"It would be easy to say that Swainway Urban Farm’s success is due to its niche crops. But that is only a small part of the equation. The larger portion of their success is because of the attention Swain puts on producing the highest quality crop. When I asked Swain what sets his mushrooms apart from others, he said the following:
“Freshness, it’s the freshness. You can get a lot of mushrooms from a lot of places but what we are focusing on is quality and freshness. [Mushrooms] are shelf limited…so if you have a mushroom coming from Pennsylvania, and maybe it was in their possession for however many days before it got shipped out, and it took that many days to ship it here and then it took that many more days for the distributor to handle it and get it to the end consumer. We deliver twice a week, so our mushrooms are getting to the consumer within a couple of days to within a couple of hours. An imported mushroom cannot compete with that. The flavor of our mushrooms is so fresh…so light and clean…they are so clean, and meaty and delicate, so buttery, just gorgeous. “
Growing mushrooms and microgreens is a seven day a week job, with a set order in which tasks must be performed.
It's just staying on point with your weekly [chores], you’ve got to be harvesting every day, blocks have to be cracked every single week, they have to be shocked every single week. So it’s a matter of staying on schedule with the different pieces of the process.
We step inside of the mushroom growing rooms. Bags hang from wooden frames. Each bag will fruit mushrooms for about one week before being cycled out and into the compost. The hanging bags produce oyster mushrooms while the blocks placed on shelves are shitake. Recently, Swain has been experimenting with some additional varieties of mushrooms including chestnuts. Swain lights up as he starts describing the mushroom growing process in detail. Even in brief conversation is evident that Swain has fully immersed himself in learning as much as he can in the decade that he has been growing mushrooms, and he adamantly will tell you that he is always learning something new, experimenting, and seeking out ways to better himself and his operation.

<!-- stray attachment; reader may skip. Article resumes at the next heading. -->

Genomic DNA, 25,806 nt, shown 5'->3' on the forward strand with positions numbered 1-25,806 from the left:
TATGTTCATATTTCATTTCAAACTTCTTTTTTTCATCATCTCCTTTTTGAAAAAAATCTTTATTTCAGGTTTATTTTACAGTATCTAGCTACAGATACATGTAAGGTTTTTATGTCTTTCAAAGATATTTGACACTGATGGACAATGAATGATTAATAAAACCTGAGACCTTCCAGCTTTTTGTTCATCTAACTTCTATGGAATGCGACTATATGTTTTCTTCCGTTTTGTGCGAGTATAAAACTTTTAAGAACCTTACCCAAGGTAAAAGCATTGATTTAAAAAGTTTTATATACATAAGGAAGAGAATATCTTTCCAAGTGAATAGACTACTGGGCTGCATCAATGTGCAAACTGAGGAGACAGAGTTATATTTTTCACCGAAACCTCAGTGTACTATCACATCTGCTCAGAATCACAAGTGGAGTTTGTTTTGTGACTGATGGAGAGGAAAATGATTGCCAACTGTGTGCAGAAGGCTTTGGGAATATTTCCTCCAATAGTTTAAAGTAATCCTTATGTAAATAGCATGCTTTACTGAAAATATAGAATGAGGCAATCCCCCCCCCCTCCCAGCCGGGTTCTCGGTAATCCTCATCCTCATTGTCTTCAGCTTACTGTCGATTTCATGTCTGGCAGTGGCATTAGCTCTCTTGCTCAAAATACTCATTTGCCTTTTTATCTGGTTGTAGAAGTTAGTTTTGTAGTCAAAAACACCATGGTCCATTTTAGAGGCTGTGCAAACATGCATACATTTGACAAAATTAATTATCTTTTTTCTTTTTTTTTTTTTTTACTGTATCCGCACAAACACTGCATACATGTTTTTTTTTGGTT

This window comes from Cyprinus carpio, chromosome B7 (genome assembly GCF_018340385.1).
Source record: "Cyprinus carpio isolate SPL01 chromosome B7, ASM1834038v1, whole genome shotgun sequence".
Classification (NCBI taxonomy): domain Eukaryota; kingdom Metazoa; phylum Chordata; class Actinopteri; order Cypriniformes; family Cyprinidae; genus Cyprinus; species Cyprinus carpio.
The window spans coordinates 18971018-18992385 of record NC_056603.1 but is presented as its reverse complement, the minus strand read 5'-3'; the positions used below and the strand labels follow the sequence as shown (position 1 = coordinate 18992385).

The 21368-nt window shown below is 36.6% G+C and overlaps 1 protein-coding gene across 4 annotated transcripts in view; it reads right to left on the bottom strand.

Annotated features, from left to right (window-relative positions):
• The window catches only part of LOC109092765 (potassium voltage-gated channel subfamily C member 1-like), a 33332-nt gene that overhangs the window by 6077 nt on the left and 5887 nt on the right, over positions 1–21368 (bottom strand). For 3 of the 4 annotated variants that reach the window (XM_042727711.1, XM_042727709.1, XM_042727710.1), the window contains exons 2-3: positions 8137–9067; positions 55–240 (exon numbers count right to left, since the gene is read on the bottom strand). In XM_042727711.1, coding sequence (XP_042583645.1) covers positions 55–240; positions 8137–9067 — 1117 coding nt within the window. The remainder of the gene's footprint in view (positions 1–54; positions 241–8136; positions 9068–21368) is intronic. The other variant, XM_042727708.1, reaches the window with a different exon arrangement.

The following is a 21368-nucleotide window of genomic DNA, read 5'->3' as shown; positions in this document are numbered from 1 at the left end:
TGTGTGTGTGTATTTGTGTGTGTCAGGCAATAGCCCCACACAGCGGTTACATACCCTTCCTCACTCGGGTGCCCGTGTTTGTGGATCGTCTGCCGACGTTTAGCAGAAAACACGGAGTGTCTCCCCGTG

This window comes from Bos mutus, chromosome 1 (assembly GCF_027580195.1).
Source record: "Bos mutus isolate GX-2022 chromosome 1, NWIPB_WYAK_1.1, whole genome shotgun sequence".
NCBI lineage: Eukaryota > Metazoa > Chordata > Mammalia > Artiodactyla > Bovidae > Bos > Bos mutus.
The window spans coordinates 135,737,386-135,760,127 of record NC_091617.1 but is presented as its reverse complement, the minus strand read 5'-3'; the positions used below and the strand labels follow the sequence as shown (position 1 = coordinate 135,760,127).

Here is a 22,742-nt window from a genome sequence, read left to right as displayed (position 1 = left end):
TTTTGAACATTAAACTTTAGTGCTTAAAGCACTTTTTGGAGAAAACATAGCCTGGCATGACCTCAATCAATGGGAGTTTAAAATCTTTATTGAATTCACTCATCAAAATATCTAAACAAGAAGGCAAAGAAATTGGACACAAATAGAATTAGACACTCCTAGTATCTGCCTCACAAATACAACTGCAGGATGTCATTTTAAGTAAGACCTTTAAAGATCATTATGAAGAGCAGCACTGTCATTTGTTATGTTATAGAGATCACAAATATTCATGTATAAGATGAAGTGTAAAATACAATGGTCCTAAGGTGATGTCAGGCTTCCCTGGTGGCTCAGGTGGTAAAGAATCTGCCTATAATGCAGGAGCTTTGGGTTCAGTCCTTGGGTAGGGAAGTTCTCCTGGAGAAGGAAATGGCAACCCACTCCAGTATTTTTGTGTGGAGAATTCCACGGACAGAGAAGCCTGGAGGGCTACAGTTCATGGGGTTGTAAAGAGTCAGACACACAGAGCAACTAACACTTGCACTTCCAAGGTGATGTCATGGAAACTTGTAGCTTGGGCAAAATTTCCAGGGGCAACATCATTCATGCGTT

Next, Swain takes me into the microgreen room. Large metal racks hold shelves of microgreen trays and grow lights. Each tray is carpeted with thousands of young green plants. The shape and colors of their leaves vary depending on the variety. Microgreens, like mushrooms, have a short and predictable timetable of growth making it easy for Swain to plan ahead and grow to his exact needs each week. By maintaining a high level of organization Swain is able to provide the freshest possible product with the least amount of waste. Microgreens are harvested by hand and take approximately five hours to cut, wash and bag. Today, the bottom shelves also hold numerous seedlings that Swain will plant on his urban farm and sell at the farmer’s market. Seedlings are just another way that Swain has been proactive in finding products that produce high value crops in small spaces.
The Swainway Urban Farm currently produces 150 pounds of mushrooms per week, for the seasonal farmer’s market, grocers, restaurants and, of course, Yellowbird. Almost every week Yellowbird includes either fresh microgreens or mushrooms from Swainway, and for those who have had the pleasure, you know that once you’ve tried a Swainway mushroom you are ruined for any other kind of mushroom. The taste and texture are a direct result of the commitment to excellence that sets Swainway Urban Farm apart from the competition.